By Allison Engel
Thornton student Dominic Anzalone named first awardee of the Victor McElhaney Memorial Jazz Drumming Endowed Scholarship.
The USC Thornton School of Music is pleased to announce that the first awardee of the Victor McElhaney Memorial Jazz Drumming Endowed Scholarship is drummer Dominic Anzalone, who shares McElhaney’s belief that music can be a tool for social activism.
Anzalone, a third year student in USC Thornton’s Popular Music Program, has a background in jazz drumming and has been an active participant in jazz masterclasses and forums while at USC.
Peter Erskine, director of Drumset Studies at USC Thornton, said that Anzalone was the unanimous choice of the drum instruction faculty. “Your keen interest in all aspects of contemporary drumming has made you a standout student,” he wrote to Anzalone when informing him of the award. “You have attended every jazz masterclass and you are often the first student to raise their hand with a question.”
Anzalone also has been an active participant in USC Thornton Community Engagement programs, tutoring youngsters in drums and piano at a nonprofit music school in Boyle Heights and serving as the rock band instructor at a public school in the University Park neighborhood, among other volunteer efforts.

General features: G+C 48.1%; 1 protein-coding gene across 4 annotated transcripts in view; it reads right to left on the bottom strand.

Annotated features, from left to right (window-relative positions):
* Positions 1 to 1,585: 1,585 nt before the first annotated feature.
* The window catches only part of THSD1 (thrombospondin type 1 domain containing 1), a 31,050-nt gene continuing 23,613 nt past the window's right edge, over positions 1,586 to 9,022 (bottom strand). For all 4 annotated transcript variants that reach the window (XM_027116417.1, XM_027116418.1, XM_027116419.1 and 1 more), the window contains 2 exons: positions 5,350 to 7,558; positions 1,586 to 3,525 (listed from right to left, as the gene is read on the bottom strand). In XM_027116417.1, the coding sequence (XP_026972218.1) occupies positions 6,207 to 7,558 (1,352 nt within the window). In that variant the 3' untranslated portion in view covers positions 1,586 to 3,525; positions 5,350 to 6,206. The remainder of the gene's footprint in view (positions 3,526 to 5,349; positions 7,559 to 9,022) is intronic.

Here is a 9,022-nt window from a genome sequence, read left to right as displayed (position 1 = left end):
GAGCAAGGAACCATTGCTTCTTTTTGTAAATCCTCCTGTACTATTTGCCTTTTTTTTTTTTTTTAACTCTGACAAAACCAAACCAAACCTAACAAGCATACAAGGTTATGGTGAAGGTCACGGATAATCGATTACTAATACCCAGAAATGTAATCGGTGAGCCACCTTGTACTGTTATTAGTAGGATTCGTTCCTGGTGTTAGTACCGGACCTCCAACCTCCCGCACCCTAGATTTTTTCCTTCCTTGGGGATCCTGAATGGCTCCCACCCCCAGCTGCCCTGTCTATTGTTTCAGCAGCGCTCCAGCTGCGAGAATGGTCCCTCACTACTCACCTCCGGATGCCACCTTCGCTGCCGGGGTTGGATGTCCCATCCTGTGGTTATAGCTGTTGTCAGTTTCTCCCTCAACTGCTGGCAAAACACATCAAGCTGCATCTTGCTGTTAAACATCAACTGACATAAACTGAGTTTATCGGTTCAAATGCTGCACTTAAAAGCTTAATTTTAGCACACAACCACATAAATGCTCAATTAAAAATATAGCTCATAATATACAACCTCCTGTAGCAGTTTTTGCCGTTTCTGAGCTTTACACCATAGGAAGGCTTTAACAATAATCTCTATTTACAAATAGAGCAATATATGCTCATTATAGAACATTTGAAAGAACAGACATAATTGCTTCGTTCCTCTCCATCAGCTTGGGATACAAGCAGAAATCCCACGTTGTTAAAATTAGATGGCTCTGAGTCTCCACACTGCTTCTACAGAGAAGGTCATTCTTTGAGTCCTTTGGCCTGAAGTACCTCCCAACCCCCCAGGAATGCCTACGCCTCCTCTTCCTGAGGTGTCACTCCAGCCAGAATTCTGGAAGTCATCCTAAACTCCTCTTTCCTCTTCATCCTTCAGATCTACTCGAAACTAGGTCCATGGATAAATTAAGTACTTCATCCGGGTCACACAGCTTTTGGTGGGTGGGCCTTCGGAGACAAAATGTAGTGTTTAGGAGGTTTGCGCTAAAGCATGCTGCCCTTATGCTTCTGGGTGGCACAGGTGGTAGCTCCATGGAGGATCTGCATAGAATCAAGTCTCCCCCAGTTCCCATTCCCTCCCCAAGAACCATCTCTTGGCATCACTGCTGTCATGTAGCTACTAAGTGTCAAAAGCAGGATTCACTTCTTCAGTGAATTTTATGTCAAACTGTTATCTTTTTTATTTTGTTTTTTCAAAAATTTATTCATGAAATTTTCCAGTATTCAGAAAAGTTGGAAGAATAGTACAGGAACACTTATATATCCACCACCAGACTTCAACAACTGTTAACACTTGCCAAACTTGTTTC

The scholarship, which will remember and honor McElhaney in perpetuity, is for one academic year. For 2020-2021, the award will be $5,000.
McElhaney, a talented and charismatic jazz drumming student at USC Thornton, was tragically killed a mile from campus in March 2019, and mourned across the university. He had been an active member of USC’s Center for Black Cultural and Student Affairs, a member of USC Thornton’s Afro Latin American Jazz Ensemble, and was known for his ability to bring people from all walks of life together.
“Victor’s death was a devastating loss for the Thornton School,” said Dean Rob Cutietta. “He was a bright light, a promising young man who was unafraid to ask the important questions we are now asking, of ourselves and our country, in response to the Black Lives Matter movement. Victor left an impression on everyone he met, and I’m pleased that we will be able to honor his legacy with this scholarship.”